Willis: England's batting line-up is largely very efficient but Pietersen is an outstanding presence in the side - we saw that as soon as he burst on the scene with those three one-day hundreds against South Africa in early 2005. He should have walked straight into the Test team then but England made him wait until Graham Thorpe registered his 100th Test.

You don't have to like and love everyone you play with and Pietersen has had his issues with virtually every dressing room that he's been in but the fact remains he's an awesome talent. If Brian Lara and Sachin Tendulkar are at the top of the tree, then the likes of Ricky Ponting and Pietersen are just behind them. Cook made it pretty clear when he took over the captaincy that he wanted Pietersen straight back into the game, so the so-called re-integration process was hurried along. Bowlers generally win Test matches but Pietersen, on occasion, has single-handedly on occasions put England into positions to win games. England appear no nearer to resolving their third seamer dilemma. Would you select Steven Finn, Chris Tremlett or Boyd Rankin for the first Test?

Botham: It's a great dilemma to have. While we're all expecting Graeme Swann and Jimmy Anderson to have great series, the impact of the tall bowlers will be key because I think Australia's best chance of getting a result is to play on quicker, bouncier wickets and try to get England's batsmen to nick a few. To have three bowlers competing for one spot is very healthy.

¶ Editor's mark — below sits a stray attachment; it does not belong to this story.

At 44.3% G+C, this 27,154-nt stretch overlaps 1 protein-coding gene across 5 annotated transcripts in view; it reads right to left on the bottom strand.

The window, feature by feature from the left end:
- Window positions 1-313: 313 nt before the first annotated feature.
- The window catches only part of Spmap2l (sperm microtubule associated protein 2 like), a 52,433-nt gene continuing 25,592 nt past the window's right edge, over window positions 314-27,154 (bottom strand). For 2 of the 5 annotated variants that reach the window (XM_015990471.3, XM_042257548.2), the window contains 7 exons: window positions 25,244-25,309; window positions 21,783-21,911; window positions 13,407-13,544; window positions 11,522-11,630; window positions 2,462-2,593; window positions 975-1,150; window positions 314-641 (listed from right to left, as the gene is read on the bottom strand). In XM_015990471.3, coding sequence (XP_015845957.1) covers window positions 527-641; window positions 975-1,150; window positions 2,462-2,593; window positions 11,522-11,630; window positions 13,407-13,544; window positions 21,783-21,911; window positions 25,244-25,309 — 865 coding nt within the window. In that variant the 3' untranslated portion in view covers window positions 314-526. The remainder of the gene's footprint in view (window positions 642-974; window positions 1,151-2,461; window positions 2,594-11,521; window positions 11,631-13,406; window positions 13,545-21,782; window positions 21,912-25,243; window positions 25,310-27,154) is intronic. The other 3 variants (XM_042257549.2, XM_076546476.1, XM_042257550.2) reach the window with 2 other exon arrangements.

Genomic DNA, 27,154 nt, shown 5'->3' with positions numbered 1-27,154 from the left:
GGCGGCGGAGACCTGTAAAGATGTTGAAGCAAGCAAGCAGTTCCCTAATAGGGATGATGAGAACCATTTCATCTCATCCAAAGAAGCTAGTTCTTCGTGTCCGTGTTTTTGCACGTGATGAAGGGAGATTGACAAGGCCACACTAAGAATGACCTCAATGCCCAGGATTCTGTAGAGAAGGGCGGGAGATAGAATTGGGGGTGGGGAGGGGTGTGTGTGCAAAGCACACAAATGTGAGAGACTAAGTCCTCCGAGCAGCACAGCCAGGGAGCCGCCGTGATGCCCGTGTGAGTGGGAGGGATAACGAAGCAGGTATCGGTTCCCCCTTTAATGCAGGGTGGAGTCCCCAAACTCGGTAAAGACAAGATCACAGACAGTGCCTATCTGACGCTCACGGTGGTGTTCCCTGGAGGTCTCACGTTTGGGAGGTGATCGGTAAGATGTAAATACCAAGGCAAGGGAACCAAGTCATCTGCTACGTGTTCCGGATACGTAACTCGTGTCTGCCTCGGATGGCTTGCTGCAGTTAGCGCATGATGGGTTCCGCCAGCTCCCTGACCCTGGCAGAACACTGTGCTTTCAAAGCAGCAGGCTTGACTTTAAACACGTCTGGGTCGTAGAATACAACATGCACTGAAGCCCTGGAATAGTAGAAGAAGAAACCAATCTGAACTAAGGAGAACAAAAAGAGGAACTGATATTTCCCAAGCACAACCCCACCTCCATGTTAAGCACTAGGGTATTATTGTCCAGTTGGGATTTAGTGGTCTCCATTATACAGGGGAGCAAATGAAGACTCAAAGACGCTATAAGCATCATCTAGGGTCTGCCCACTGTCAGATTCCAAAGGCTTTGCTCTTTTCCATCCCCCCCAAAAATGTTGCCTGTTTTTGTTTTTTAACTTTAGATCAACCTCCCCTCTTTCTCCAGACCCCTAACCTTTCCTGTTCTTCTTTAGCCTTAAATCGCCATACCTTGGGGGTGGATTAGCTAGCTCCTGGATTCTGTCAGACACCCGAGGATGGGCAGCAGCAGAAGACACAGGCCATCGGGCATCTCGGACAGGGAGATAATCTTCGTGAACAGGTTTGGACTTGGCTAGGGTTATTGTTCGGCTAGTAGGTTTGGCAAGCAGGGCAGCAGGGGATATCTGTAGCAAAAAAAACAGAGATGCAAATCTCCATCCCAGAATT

Gower: It's hard to make a judgement without seeing the warm-up games but I would lean towards Finn because he's taking wickets. The problem last time was that he took wickets but was expensive. You don't want to concede the advantage to Australia in any shape or form if you can help it, particularly in the first Test.

Atherton: England have to work out if he's picked up wickets in these opening games because he's been bowling at lesser players and decide if better players simply punish him if he bowls that way? I have to say that England have got themselves into a bit of a muddle - they can't quite settle on an opener, a number six or a third seamer and these have been on-going problems for two years.

Hussain: I would keep it simple and go on rhythm; decide on who is bowling the best and go with that man. Forget history and pick on what you see before you. As I know only too well, you shouldn't try to complicate things at Brisbane! It's not straightforward though because we haven't seen a lot of Tremlett recently, Finn has had a few issues and Rankin hasn't played that much cricket for England.

Willis: I'm a big fan of Finn but I must admit I'm worried about him because he keeps going at five runs an over against moderate opposition, so there must be a big query against him. That said I still think he's in front of Tremlett and Rankin, although David Saker does appear to be a huge fan of Tremlett even if he hasn't done a great deal in the interceding years between the 2010/11 Ashes and now. There's no particular evidence that he's been bowling at the speed of light for Surrey or in the limited opportunity he's had in the warm-up games. England are going to have to get some overs out of Root, Trott and even Pietersen if Finn is leaking runs but he is a wicket-taker. Until Tim Bresnan is fit - or Tremlett and Rankin make enormous strides - I don't think there's any alternative.

Join us on Tuesday when the Ashes Panel will share their views on Australia's first Test line-up and offer their series predictions...

Stay up or catch up - watch England's defence of the Ashes in Australia this winter ONLY on Sky Sports, starting at 11pm this Wednesday on Sky Sports 2.